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Last Call For a Professional Bar-Fly

Drinking nearly destroyed New York's most notorious nightlife critic. But it also gave him a new lease on life.

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Greenwich Village bars: a great place to bottom out.

By Bill Manville

05/12/11

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The first page of my first published book began like this:

"There was a fountain in the center of a bar I used to make when I first came to live in the Village.  I remember a brass merman perpetually sounded a sea trumpet there, forever calling surrounding mermaids to a wilder dance.  No cold water flowed from that fountain—something better: the great ocean basin offered all the bottled wines of the world. It all seemed an image of the way I wanted to live—generous, naked, overabundant, and noisy."

That was how my drinking career began. It ended with me walking around London alone, dazed and drunk, leaving my weeping wife back at home.

Those were the days when I was living on the Five-Martini Diet—writing for Helen Gurley Brown at Cosmopolitan Magazine by day, and passing out before dinner more nights than I like to remember.  I’d just mailed Helen a piece that ended, “I always tell people deeply in love to get married soon as possible. So they’re not too old when they get divorced.”  I don’t know how my (then) wife tolerated my drunken half-ass jeering as long as she did.  This time, I’d hit too close to home. Her face turned red.  Ducking the ensuing quarrel, I jammed a pint of gin into both my raincoat pockets, slamming out of the house. At every little red telephone kiosk I passed, I’d lift one of the bottles to my lips. Finishing the first in three or four gulps, I promised myself I wouldn’t buy another.  A few hours later, I bought two.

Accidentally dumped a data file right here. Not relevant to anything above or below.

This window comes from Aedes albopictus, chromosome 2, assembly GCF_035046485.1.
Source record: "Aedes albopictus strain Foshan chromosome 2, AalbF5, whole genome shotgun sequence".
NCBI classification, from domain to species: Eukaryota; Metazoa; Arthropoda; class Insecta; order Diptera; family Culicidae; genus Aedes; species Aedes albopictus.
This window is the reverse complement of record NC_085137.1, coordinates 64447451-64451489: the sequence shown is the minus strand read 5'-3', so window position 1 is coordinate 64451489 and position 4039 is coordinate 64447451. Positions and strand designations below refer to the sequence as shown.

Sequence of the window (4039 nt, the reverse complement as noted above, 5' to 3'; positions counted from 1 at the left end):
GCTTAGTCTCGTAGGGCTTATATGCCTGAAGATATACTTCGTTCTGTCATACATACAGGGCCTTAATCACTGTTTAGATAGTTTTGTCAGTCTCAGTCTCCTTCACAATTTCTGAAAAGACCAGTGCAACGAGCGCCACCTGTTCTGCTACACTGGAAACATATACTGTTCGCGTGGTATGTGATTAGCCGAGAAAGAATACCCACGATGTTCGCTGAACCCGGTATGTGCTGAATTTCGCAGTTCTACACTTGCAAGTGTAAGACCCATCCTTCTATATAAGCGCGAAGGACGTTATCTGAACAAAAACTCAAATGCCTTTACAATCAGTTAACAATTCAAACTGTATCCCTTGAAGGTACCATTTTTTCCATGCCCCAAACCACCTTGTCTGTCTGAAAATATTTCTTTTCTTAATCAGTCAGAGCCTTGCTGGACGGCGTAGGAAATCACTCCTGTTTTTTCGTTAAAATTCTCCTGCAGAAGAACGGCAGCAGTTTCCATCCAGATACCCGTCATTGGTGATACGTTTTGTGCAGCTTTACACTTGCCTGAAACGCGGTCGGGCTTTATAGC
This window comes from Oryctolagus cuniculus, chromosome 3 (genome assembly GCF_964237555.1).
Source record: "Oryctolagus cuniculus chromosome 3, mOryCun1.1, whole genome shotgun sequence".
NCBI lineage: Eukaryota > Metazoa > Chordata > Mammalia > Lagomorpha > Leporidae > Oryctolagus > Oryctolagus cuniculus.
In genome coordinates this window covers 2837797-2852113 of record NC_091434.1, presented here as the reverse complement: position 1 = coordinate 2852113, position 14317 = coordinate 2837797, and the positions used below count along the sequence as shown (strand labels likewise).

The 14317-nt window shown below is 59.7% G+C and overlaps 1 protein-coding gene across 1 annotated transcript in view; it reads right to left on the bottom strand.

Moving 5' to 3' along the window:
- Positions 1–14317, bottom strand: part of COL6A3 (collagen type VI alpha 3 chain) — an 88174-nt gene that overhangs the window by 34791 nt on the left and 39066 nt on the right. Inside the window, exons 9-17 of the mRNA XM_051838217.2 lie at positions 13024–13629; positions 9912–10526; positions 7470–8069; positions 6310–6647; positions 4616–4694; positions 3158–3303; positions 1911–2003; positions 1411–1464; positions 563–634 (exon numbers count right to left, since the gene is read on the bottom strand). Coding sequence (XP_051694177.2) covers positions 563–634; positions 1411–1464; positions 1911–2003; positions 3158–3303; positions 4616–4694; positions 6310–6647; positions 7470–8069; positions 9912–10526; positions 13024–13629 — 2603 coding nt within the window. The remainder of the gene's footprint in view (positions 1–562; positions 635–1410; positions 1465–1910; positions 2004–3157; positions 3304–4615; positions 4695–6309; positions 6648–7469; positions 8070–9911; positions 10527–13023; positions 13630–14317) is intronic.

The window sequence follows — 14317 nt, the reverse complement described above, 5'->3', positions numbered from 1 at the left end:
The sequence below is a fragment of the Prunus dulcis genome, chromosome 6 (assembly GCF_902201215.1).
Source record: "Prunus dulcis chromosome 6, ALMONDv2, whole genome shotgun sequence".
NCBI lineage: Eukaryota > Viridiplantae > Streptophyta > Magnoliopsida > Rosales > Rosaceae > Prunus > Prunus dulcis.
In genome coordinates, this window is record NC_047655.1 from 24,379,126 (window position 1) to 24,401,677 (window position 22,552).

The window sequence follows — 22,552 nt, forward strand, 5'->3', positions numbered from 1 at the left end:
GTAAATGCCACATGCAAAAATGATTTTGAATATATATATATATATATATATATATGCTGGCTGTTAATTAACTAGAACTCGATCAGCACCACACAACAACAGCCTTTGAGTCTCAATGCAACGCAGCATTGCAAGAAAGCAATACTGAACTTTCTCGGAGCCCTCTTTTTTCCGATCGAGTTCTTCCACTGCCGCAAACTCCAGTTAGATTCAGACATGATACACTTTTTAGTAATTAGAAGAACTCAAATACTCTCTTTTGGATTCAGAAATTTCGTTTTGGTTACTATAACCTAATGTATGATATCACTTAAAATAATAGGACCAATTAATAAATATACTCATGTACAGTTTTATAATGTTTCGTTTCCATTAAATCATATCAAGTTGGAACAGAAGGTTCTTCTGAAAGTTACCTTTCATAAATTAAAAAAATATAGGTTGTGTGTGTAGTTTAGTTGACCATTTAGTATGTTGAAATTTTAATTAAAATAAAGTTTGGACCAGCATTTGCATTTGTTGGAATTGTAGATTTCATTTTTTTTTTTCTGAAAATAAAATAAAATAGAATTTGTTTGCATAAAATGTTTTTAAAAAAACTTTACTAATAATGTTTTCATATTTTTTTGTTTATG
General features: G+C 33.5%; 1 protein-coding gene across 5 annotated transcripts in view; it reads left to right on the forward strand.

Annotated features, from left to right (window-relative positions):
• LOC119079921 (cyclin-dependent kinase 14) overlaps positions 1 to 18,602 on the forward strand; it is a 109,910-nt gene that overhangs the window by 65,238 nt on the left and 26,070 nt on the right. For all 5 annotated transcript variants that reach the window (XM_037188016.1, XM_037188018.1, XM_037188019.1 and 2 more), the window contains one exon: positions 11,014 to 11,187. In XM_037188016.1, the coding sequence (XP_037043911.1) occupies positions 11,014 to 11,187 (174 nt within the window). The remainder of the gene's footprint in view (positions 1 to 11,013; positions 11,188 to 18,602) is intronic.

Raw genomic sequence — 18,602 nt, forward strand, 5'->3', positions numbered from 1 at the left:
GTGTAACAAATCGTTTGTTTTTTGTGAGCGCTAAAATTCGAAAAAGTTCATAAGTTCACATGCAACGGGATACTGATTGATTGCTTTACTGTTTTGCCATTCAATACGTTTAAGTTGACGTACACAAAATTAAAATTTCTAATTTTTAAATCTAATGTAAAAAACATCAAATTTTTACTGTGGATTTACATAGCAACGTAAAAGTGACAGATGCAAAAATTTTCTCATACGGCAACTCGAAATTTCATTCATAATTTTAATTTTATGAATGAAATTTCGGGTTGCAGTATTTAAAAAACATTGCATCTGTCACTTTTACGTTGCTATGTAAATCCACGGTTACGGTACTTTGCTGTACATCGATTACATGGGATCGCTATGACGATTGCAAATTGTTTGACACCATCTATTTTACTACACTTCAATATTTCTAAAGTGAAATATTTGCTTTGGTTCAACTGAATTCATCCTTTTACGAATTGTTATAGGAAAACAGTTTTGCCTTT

I still don’t remember why I was carrying my passport. In any case, I managed to fly from Heathrow to JFK in a total blackout, waking fully clothed on the floor of a tiny apartment my wife and I kept in New York.

This was at the tail end of my second marriage. The only intelligent thing I’d done in my life until then was not having any children. My family was mostly disgusted with my antics. Most of my New York friends were fed up with my drinking as well. So I was alone.  But l knew someone who’d welcome my call. I dialed up my old liquor store and ordered a case of gin.

There were bottles of tranquilizers in the medicine cabinet—I’m not sure who left them behind. l washed down a handful with a glass of gin, drinking my way into two hospitals over the next ten days. The first was the posh Doctor’s Hospital, on Manhattan’s East Side. No one there even mentioned A.A.  I was still young enough, and reasonably healthy. They had me on my feet in three days.  After a shave and a haircut, I celebrated how good I looked in the barber’s mirror by ordering a martini in the first bar I passed.  This time when I came out of my blackout, my bladder was so paralyzed I could not pee.

I ended up at another hospital, with a doctor perched beside my bed. “Do you know who I am?” she asked.

“Yes,” I replied. “You are the end of fun.”

It turned out she was Roosevelt Hospital’s Dr. LeClair Bissell (who later founded Manhattan’s famed Smithers rehab). Back in my late twenties, when I was Grey Advertising’s chief liquor copywriter, we’d once met over a drink at the White Horse Tavern. Since then, she’d gone on to med school. I’d gone on to become a drunk. She shook her head sadly and advised me to sign myself into rehab.

I laughed.  “You actually think a bunch of holy rollers is going to turn me around in 28 days?”

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